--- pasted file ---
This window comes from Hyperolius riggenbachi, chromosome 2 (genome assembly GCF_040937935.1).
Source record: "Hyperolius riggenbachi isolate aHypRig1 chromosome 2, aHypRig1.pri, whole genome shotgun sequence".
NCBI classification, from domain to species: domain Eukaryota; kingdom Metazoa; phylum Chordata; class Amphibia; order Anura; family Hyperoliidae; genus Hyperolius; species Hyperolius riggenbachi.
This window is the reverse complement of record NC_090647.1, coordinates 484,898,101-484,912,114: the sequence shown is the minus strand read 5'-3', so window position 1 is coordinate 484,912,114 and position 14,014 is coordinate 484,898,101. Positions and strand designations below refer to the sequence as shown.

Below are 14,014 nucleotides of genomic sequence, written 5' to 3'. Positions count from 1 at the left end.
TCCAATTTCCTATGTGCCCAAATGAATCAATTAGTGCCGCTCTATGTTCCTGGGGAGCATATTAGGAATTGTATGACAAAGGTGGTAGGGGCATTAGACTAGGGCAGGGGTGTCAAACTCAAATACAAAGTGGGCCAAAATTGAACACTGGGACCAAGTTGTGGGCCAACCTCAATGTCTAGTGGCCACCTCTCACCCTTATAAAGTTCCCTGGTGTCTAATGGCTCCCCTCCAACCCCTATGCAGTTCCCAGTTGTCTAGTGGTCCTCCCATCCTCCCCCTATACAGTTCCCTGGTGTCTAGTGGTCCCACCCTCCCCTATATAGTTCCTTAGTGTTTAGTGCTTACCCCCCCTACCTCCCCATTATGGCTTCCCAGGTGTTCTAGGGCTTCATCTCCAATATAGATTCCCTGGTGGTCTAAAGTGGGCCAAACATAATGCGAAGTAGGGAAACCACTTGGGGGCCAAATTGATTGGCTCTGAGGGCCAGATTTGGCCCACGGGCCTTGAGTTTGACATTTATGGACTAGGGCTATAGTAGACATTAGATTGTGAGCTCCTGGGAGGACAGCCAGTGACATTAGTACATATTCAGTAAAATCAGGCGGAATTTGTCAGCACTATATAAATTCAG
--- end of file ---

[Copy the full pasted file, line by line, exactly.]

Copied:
This window comes from Hyperolius riggenbachi, chromosome 2 (genome assembly GCF_040937935.1).
Source record: "Hyperolius riggenbachi isolate aHypRig1 chromosome 2, aHypRig1.pri, whole genome shotgun sequence".
NCBI classification, from domain to species: domain Eukaryota; kingdom Metazoa; phylum Chordata; class Amphibia; order Anura; family Hyperoliidae; genus Hyperolius; species Hyperolius riggenbachi.
This window is the reverse complement of record NC_090647.1, coordinates 484,898,101-484,912,114: the sequence shown is the minus strand read 5'-3', so window position 1 is coordinate 484,912,114 and position 14,014 is coordinate 484,898,101. Positions and strand designations below refer to the sequence as shown.

Below are 14,014 nucleotides of genomic sequence, written 5' to 3'. Positions count from 1 at the left end.
TCCAATTTCCTATGTGCCCAAATGAATCAATTAGTGCCGCTCTATGTTCCTGGGGAGCATATTAGGAATTGTATGACAAAGGTGGTAGGGGCATTAGACTAGGGCAGGGGTGTCAAACTCAAATACAAAGTGGGCCAAAATTGAACACTGGGACCAAGTTGTGGGCCAACCTCAATGTCTAGTGGCCACCTCTCACCCTTATAAAGTTCCCTGGTGTCTAATGGCTCCCCTCCAACCCCTATGCAGTTCCCAGTTGTCTAGTGGTCCTCCCATCCTCCCCCTATACAGTTCCCTGGTGTCTAGTGGTCCCACCCTCCCCTATATAGTTCCTTAGTGTTTAGTGCTTACCCCCCCTACCTCCCCATTATGGCTTCCCAGGTGTTCTAGGGCTTCATCTCCAATATAGATTCCCTGGTGGTCTAAAGTGGGCCAAACATAATGCGAAGTAGGGAAACCACTTGGGGGCCAAATTGATTGGCTCTGAGGGCCAGATTTGGCCCACGGGCCTTGAGTTTGACATTTATGGACTAGGGCTATAGTAGACATTAGATTGTGAGCTCCTGGGAGGACAGCCAGTGACATTAGTACATATTCAGTAAAATCAGGCGGAATTTGTCAGCACTATATAAATTCAG